Chaos must not be associated with disorder or randomness. What one must understand about chaos is that there is order in chaos. With respect to Edward Lorenz’s work on the Butterfly Effect and that of my research, the systems are deterministic, meaning that their future is fully determined by their initial conditions with no random elements involved. Furthermore, as defined by Edward Lorenz, Chaos: When the present determines the future, but the approximate present does not approximately determine the future . Chaos theory is a new field in abstract mathematics, hence many mathematicians and physicist have different views on the topic. However, in this investigation, I shall not be diving into the great abstract depths of Chaos Theory, hence my applications and explanations of Chaos Theory is supported by definitions and concepts which are generally agreed on by most respected academic institutions.

## Aim of Exploration

The aim of this exploration is to prove the Butterfly Effect. I shall do this by mathematically observing chaotic systems. As earlier mentioned, the butterfly effect can be applied to meteorology, economics, physics, but also; biology, psychology and many more. In this exploration I shall be observing the fields of meteorology and physics. . In the field of meteorology, I shall vividly explain and prove the Butterfly effect just as Edward Lorenz did.

In the field of physics, I have used an online simulator, to simulate a double pendulum experiment. I shall then explore its sensitive and chaotic nature.

The other fields may be occasionally referred to, but I shall not be mathematically observing them. For example, the application of the Butterfly effect in psychology is more abstract than mathematical. Furthermore, more abstract and creative claims of the Butterfly effect, such as time travel (like the movie “Back to the Future”... or better yet, my experience with Arsenal), were extremely small changes in the past can completely alter the once known future are very interesting, but personally claims of mathematical applications in the chaos found in those fields appear as pseudoscience instead of genuine mathematical evidence.

## Application in Meteorology

*“Does the flap of a butterfly’s wings in Brazil set of a Tornado in Texas?” *

I shall now vividly go through the steps and procedures Edward Lorenz used to create his strange attractor.

Whilst studying thermal variations in an air cell underneath a thunderhead, he came up with these three ordinary differential equations. An ordinary differential equation is a differential equation containing one or more functions of one independent variable and its derivatives

Lorenz’s system of ODEs were;

σ,ρ and β are positive parameters which represent physical characteristics of air flow. x corresponds to the amplitude of convective currents, y to the temperature change between rising and falling currents and z to the deviation of the temperature from the normal temperature in the cell. With these atmospheric variables (and more), a weather forecast can be made. For his attractor, the parameters of σ,ρ and β were 10, 28 and 8/3 respectively.

## Solving Differential equations

In this research I shall be working with Ordinary Differential Equations (ODEs). In layman terms, an ODE refers to an equation in which one is not solving for a value or values for x and y but rather for the function f(x) itself by working with its derivatives and there is only one independent variable. If there is more than one independent variable, the differential equation is called a Partial Differential Equation (PDE), but such are not being discussed here. An example of an ODE is;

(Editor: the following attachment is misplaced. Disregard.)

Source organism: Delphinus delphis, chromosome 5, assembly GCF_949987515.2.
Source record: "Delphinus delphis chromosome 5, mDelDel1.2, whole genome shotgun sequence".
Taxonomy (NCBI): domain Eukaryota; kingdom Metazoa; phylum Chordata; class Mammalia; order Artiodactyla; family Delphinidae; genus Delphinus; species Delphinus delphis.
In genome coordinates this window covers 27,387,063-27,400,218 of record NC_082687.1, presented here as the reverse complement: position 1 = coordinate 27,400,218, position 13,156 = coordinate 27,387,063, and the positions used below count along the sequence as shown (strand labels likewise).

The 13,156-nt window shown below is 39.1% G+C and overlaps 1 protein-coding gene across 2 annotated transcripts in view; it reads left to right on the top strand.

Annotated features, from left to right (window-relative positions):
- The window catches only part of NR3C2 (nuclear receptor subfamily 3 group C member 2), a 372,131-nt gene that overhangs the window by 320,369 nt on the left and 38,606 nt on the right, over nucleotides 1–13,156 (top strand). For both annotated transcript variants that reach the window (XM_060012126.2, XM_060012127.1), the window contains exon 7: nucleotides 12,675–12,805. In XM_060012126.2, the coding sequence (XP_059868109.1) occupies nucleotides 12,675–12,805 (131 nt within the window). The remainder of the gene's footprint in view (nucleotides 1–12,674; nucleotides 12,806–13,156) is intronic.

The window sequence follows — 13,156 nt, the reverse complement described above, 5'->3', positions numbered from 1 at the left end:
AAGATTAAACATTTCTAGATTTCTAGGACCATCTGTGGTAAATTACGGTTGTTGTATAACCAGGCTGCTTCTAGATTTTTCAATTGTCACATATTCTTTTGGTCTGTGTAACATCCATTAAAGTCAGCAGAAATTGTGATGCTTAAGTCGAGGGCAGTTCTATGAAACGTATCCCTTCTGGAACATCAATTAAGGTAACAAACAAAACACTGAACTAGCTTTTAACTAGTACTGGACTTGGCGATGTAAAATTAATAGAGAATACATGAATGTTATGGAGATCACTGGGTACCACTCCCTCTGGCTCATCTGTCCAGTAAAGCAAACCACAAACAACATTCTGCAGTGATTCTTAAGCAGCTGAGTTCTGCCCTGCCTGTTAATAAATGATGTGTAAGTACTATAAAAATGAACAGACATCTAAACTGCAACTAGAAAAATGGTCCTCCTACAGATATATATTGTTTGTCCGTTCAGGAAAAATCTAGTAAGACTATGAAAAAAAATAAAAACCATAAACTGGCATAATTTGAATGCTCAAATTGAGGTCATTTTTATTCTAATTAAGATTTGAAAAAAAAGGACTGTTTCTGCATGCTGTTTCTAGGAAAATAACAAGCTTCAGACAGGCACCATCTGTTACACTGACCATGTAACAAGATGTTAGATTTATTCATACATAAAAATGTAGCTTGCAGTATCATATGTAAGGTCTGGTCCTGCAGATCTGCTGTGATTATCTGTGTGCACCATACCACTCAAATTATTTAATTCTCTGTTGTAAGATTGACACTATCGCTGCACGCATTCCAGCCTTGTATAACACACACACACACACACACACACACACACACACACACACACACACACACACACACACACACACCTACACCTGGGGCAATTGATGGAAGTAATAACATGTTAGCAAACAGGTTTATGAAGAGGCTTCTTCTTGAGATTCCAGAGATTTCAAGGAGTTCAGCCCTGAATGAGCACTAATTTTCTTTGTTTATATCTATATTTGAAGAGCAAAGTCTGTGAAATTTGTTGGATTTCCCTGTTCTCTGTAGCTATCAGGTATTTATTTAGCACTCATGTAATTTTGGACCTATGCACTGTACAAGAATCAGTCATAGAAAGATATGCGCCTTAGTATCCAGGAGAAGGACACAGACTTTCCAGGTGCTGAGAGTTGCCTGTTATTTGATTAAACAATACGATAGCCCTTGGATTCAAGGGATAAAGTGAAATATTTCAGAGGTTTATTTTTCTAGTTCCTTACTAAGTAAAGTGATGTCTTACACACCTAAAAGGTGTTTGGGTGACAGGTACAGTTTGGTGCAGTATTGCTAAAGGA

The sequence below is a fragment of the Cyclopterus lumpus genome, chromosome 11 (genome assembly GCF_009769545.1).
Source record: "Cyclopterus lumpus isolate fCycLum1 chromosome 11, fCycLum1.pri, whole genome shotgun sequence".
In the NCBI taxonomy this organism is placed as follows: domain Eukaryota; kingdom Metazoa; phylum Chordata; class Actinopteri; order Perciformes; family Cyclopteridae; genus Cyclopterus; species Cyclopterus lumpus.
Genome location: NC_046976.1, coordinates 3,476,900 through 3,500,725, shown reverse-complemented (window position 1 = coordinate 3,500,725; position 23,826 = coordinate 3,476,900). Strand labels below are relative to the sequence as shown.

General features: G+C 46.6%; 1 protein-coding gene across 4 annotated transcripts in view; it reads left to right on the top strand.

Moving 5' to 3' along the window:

In this example the solution is not unique as, intuitively one can solve for f(x) and find out that the equation satisfies e^(-3x) or e^x and an infinitely amount of other functions. As seen below f(x)= e^x is indeed a solution. Considering f^'' (x)= e^x and f^' (x)= e^x

The solution exists as a set of functions. More information, is needed to find out the specific function being viewed.

But most differential equations cannot be solved intuitively. Hence there are many other ways of finding the solution(s) of an ODE. Mainly by a system of integration, Euler’s Method, calculated guesses, __vector fields or numerical integration__.

I shall be using Numerical Integration. This method approximates the values for solutions of differential equations, hence, recovers the original function. Numerical Integration is done by using numerical programs. I am using an ODE solver from the program *Octave.* Numerical integration is the method *Octave* uses to solve ODEs.

I shall now explain how numerical integration solves Lorenz’s differential equations

Above is the general rule of integration. However, this rule is ironically not used in numerical integration. Below is c(t) the solution that I shall be trying to find.

I am working in 3D plane hence points have the coordinates x,y,z. Furthermore, with Lorenz’s system of ODEs (equations (1), (2) and (3)), we know what c'(t) is

Furthermore,

Now using the first ODE, I shall reveal how the approximations are done

Now, the vital assumption or better said approximation taken during numerical integration is that t_i+h=t_(i+1).

Furthermore, as I am solving for x(t_(i+1) ), I shall multiply both sides by h,

And eventually by rearranging the equation I get: